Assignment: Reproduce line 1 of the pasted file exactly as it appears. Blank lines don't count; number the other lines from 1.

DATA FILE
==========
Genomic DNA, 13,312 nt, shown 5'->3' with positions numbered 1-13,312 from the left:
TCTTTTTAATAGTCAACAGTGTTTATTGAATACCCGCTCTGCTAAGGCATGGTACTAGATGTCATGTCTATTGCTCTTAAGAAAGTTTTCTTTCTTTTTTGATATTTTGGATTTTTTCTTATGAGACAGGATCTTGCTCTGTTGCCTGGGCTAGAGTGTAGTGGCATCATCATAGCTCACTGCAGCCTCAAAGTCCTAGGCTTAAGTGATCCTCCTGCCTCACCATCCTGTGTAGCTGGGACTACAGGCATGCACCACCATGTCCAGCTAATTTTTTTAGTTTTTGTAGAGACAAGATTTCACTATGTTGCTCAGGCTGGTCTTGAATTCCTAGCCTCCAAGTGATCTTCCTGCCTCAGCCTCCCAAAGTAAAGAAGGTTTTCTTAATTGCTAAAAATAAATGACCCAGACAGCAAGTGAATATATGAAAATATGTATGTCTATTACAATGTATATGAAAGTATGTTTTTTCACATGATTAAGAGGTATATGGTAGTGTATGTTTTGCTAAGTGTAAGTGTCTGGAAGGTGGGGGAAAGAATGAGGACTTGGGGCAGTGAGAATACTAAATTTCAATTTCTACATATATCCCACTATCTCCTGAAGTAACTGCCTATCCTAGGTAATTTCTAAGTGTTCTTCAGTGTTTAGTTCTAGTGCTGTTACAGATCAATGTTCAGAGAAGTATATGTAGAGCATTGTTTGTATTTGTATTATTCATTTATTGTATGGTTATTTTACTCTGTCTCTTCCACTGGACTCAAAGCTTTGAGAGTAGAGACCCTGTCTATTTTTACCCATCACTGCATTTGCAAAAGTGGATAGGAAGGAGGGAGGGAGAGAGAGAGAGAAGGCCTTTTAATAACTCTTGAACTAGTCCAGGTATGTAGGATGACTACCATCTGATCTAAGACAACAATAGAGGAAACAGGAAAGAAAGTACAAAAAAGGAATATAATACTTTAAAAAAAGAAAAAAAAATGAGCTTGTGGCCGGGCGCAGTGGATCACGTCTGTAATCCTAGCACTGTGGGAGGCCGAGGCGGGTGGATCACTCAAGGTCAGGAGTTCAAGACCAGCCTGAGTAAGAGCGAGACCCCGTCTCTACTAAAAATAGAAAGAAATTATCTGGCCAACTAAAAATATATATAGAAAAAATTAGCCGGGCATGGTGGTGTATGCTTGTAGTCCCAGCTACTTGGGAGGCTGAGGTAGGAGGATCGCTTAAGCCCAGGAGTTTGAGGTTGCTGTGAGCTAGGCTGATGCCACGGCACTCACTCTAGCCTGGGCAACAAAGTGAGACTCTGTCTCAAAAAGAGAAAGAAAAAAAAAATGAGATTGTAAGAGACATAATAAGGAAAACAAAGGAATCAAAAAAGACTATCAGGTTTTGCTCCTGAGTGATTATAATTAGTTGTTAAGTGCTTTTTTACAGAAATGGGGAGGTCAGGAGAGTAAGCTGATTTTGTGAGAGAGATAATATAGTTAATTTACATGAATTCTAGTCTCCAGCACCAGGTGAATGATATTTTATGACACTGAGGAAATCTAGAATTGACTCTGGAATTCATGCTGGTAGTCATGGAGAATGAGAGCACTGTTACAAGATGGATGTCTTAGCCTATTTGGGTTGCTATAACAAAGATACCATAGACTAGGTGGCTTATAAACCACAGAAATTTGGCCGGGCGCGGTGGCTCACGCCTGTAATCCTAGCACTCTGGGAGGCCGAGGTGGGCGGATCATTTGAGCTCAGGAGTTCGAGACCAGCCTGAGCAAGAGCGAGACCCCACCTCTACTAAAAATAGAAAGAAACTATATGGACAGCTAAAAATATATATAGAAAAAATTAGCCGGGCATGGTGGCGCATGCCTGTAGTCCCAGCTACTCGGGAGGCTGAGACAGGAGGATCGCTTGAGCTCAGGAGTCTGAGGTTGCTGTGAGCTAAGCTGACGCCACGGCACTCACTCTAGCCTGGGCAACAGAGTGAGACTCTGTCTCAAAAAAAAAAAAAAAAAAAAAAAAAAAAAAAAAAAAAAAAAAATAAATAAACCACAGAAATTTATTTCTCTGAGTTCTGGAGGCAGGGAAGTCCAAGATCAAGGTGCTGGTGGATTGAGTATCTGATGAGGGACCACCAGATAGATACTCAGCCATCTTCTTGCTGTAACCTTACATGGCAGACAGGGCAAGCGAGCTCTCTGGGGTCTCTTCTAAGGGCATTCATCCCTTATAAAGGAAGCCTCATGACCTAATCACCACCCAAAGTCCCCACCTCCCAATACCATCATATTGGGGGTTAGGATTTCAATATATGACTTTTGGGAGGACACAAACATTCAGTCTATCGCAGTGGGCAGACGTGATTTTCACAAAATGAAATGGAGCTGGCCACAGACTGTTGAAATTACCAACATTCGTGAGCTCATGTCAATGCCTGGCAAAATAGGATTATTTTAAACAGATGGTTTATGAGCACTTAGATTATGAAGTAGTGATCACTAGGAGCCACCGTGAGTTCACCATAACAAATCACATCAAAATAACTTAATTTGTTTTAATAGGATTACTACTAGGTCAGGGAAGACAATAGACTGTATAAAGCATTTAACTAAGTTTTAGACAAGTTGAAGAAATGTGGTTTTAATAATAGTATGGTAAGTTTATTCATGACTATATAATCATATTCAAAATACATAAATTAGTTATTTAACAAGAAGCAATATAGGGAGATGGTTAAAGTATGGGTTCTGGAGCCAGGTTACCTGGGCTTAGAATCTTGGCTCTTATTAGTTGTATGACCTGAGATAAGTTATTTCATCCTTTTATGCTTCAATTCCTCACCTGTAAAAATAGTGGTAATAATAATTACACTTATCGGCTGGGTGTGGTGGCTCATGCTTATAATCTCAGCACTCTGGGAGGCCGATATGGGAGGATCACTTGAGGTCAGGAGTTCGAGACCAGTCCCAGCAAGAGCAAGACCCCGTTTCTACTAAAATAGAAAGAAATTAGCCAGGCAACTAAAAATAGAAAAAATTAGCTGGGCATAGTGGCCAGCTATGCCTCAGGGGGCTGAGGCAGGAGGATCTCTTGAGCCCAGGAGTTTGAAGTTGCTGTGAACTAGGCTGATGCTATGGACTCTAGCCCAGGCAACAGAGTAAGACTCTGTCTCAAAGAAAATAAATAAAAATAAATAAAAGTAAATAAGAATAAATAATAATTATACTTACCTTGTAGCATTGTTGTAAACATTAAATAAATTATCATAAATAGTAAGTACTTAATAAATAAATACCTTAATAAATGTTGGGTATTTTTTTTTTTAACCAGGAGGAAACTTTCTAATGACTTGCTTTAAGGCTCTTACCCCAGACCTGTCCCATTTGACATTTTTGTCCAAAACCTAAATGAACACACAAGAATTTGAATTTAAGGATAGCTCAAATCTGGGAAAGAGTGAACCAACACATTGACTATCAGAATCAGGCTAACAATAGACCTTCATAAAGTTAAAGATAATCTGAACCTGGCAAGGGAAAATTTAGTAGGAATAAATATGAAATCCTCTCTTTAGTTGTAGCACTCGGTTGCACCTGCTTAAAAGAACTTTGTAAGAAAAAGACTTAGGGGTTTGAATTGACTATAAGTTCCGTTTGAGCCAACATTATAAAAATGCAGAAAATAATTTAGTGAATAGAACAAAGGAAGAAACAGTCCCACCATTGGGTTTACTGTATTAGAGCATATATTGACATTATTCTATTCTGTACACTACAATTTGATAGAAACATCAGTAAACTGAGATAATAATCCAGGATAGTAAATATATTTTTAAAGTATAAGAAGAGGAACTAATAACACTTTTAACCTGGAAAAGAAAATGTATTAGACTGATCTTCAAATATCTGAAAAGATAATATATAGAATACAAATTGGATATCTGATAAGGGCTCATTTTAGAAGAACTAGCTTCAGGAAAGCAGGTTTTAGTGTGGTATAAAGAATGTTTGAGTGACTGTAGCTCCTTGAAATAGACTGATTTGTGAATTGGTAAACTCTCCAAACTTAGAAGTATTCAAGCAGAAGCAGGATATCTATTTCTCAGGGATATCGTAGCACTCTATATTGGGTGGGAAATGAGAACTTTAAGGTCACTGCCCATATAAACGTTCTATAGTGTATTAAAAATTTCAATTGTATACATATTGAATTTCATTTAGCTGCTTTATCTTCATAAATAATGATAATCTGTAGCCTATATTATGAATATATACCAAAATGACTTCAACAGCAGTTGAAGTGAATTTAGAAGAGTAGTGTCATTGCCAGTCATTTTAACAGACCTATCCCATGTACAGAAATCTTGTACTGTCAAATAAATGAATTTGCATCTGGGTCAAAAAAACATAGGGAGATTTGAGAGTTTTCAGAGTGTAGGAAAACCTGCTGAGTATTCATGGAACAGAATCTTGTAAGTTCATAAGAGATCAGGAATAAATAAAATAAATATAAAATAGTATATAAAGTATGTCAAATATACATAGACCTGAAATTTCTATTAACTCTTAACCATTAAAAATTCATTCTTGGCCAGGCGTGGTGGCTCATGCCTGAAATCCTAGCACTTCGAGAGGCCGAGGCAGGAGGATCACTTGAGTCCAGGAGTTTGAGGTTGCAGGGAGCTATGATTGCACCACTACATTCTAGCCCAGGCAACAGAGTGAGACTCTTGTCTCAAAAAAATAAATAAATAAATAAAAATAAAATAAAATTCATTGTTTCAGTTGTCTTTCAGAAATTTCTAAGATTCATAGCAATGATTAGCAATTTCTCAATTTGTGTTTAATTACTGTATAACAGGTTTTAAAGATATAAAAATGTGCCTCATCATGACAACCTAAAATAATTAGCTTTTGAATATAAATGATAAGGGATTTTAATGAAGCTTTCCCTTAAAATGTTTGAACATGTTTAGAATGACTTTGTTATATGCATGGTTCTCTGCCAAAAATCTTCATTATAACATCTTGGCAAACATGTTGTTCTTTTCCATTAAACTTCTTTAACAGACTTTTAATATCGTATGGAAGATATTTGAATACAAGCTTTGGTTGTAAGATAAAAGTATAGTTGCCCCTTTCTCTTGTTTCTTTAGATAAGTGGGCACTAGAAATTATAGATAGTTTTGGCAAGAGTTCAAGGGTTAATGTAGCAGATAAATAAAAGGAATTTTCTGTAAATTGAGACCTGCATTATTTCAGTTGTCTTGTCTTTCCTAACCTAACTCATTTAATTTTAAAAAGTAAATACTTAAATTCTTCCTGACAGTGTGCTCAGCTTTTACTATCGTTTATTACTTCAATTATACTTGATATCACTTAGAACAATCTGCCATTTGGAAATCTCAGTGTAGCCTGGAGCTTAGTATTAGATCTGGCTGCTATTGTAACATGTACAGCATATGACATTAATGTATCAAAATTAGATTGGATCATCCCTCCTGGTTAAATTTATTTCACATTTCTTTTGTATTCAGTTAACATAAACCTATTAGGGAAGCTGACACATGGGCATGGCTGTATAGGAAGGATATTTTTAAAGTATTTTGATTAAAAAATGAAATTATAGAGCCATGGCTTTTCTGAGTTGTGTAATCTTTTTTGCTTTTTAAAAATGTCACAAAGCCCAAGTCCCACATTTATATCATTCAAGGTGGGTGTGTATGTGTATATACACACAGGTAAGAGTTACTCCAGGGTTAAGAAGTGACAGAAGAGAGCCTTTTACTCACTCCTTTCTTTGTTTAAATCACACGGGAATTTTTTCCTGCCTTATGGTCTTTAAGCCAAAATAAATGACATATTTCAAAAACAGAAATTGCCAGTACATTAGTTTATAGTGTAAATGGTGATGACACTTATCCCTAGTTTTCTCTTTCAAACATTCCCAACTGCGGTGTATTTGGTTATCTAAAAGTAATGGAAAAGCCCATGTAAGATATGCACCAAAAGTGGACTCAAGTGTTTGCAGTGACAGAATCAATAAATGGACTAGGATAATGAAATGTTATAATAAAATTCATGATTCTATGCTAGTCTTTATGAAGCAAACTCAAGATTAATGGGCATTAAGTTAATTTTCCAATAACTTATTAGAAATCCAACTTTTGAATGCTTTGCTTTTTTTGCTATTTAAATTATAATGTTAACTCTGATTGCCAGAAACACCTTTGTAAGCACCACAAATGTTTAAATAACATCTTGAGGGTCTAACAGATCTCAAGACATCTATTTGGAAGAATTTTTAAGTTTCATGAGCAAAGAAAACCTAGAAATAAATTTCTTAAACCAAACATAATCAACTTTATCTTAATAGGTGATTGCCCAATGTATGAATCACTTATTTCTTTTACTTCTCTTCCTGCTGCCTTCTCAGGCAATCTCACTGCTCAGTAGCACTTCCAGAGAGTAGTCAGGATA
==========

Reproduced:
Genomic DNA, 13,312 nt, shown 5'->3' with positions numbered 1-13,312 from the left: